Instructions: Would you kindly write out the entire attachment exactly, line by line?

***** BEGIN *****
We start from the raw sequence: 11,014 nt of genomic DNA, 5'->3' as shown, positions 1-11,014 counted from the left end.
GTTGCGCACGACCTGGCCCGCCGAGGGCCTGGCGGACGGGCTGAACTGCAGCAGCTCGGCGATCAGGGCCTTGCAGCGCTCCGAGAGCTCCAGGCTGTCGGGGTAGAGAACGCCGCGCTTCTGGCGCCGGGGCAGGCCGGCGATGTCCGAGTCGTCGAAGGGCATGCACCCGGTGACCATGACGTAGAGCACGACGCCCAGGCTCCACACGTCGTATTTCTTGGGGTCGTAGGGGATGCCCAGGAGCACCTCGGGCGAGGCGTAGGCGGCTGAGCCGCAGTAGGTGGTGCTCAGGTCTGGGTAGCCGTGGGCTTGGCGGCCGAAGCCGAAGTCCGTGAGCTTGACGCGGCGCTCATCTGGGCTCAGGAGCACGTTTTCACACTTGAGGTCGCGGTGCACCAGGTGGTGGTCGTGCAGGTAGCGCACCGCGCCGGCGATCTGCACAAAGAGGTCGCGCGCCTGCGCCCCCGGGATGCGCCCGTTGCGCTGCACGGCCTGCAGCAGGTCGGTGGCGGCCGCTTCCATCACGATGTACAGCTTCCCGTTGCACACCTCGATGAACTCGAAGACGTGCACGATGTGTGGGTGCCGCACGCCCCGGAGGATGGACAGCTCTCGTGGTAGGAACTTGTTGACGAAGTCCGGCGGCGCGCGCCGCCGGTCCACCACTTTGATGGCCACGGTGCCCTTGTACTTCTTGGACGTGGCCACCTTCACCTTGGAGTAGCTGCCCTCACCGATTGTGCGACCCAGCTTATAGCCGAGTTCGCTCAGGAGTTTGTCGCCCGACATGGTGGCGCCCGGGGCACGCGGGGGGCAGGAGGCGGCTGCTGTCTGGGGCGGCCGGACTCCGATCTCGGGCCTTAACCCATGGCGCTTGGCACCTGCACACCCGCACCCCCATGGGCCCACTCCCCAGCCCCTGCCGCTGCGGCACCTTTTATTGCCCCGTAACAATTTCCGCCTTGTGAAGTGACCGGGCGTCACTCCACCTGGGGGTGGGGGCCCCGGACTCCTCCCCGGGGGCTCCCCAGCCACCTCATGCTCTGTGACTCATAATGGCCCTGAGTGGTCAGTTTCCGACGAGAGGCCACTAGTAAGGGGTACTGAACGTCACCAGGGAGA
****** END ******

We start from the raw sequence: 11,014 nt of genomic DNA, 5'->3' as shown, positions 1-11,014 counted from the left end.
GTTGCGCACGACCTGGCCCGCCGAGGGCCTGGCGGACGGGCTGAACTGCAGCAGCTCGGCGATCAGGGCCTTGCAGCGCTCCGAGAGCTCCAGGCTGTCGGGGTAGAGAACGCCGCGCTTCTGGCGCCGGGGCAGGCCGGCGATGTCCGAGTCGTCGAAGGGCATGCACCCGGTGACCATGACGTAGAGCACGACGCCCAGGCTCCACACGTCGTATTTCTTGGGGTCGTAGGGGATGCCCAGGAGCACCTCGGGCGAGGCGTAGGCGGCTGAGCCGCAGTAGGTGGTGCTCAGGTCTGGGTAGCCGTGGGCTTGGCGGCCGAAGCCGAAGTCCGTGAGCTTGACGCGGCGCTCATCTGGGCTCAGGAGCACGTTTTCACACTTGAGGTCGCGGTGCACCAGGTGGTGGTCGTGCAGGTAGCGCACCGCGCCGGCGATCTGCACAAAGAGGTCGCGCGCCTGCGCCCCCGGGATGCGCCCGTTGCGCTGCACGGCCTGCAGCAGGTCGGTGGCGGCCGCTTCCATCACGATGTACAGCTTCCCGTTGCACACCTCGATGAACTCGAAGACGTGCACGATGTGTGGGTGCCGCACGCCCCGGAGGATGGACAGCTCTCGTGGTAGGAACTTGTTGACGAAGTCCGGCGGCGCGCGCCGCCGGTCCACCACTTTGATGGCCACGGTGCCCTTGTACTTCTTGGACGTGGCCACCTTCACCTTGGAGTAGCTGCCCTCACCGATTGTGCGACCCAGCTTATAGCCGAGTTCGCTCAGGAGTTTGTCGCCCGACATGGTGGCGCCCGGGGCACGCGGGGGGCAGGAGGCGGCTGCTGTCTGGGGCGGCCGGACTCCGATCTCGGGCCTTAACCCATGGCGCTTGGCACCTGCACACCCGCACCCCCATGGGCCCACTCCCCAGCCCCTGCCGCTGCGGCACCTTTTATTGCCCCGTAACAATTTCCGCCTTGTGAAGTGACCGGGCGTCACTCCACCTGGGGGTGGGGGCCCCGGACTCCTCCCCGGGGGCTCCCCAGCCACCTCATGCTCTGTGACTCATAATGGCCCTGAGTGGTCAGTTTCCGACGAGAGGCCACTAGTAAGGGGTACTGAACGTCACCAGGGAGA